Racism is alive in our society. It lives in store aisles, discriminatory 911 calls, policing, the racial wealth gap, and asymmetrical government responses to communities afflicted by COVID-19. Through protest, diverse voices are boldly standing up to racial injustice. And they are expressing anger while doing it. This rage is not a distraction, nor is it destructive to American ideals. It is playing a crucial role, politically and morally, in helping us build a better country.
The purpose of rage is not to make white people feel guilty. Rather, it communicates the value of Black lives and egalitarian principles. Anger, in this way, is not antithetical to love. It expresses compassion for the downtrodden and the desire for a better world. Anger at racial injustice makes people eager to do something about it. We cannot suppress anger, nor should we dress it up in the garments of respectability politics.
The anger we are witnessing at Black Lives Matter protests is more than emotional identity politics. Protesters’ anger signals that Black folks have moral worth and should be respected. It says that while the system may not hold Black people in high regard, those risking psychological discomfort, infection, and arrest do. This anger dignifies Black children who might have begun to think that their skin tone was a death sentence. It proclaims that Black lives do, in fact, matter.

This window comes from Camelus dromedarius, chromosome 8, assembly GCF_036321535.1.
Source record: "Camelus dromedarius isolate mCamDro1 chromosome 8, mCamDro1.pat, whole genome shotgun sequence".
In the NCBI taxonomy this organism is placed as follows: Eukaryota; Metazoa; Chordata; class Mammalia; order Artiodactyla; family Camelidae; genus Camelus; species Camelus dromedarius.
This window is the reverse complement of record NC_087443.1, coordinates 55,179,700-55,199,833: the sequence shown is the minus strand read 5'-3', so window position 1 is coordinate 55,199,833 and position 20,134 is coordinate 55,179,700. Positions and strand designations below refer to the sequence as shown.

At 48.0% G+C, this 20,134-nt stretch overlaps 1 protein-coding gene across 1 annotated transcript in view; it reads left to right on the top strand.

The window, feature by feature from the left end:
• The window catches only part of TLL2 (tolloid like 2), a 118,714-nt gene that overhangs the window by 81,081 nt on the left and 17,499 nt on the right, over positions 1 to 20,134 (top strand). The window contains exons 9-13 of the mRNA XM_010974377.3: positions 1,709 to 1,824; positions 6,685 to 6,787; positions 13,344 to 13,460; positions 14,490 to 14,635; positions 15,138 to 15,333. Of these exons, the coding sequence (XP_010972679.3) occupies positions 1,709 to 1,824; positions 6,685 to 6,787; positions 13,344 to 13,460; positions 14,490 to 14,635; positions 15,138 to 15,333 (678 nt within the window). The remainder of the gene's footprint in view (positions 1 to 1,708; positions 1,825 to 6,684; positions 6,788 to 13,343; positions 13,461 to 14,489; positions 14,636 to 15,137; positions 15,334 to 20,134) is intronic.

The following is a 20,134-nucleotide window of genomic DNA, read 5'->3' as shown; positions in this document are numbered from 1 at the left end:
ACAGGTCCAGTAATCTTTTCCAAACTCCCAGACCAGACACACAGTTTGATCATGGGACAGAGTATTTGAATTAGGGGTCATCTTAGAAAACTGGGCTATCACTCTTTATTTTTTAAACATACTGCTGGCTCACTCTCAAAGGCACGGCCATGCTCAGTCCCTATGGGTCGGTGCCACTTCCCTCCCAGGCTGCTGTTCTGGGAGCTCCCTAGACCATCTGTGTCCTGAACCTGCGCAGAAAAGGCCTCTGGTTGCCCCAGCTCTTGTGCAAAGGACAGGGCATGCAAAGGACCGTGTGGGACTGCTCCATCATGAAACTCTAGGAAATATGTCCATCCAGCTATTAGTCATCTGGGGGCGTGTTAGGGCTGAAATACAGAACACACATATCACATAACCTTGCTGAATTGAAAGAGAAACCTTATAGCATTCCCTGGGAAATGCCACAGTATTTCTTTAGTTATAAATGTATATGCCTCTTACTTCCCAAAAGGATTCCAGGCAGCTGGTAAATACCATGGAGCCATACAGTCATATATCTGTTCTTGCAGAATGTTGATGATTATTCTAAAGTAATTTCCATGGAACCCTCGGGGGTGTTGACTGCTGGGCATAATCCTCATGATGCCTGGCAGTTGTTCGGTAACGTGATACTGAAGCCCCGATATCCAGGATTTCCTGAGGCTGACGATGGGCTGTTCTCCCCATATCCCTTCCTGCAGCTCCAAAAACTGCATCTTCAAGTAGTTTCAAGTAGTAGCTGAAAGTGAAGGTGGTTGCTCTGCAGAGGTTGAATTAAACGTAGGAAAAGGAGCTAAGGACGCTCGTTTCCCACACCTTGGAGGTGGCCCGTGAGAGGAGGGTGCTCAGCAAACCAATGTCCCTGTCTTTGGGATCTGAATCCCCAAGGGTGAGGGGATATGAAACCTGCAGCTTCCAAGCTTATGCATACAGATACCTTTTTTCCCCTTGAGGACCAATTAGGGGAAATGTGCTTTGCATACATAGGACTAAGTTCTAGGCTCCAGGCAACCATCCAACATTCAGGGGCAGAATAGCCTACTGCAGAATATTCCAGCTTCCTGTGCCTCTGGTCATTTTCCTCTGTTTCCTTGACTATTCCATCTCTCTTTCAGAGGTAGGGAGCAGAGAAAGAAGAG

Anger further expresses how much the protesters treasure justice. In June, the author and activist Kimberly Jones argued for the necessity and power of Black Lives Matter protests, saying the nation is “lucky that what Black people are looking for is equality and not revenge.” It is easy to see this statement as a threat. But Jones is underscoring that Black people’s anger asserts the values we all claim to hold dear in a liberal democracy. Black people and their allies are simply striving, through their anger, to advertise these shared values of equality and the necessity of putting them into practice.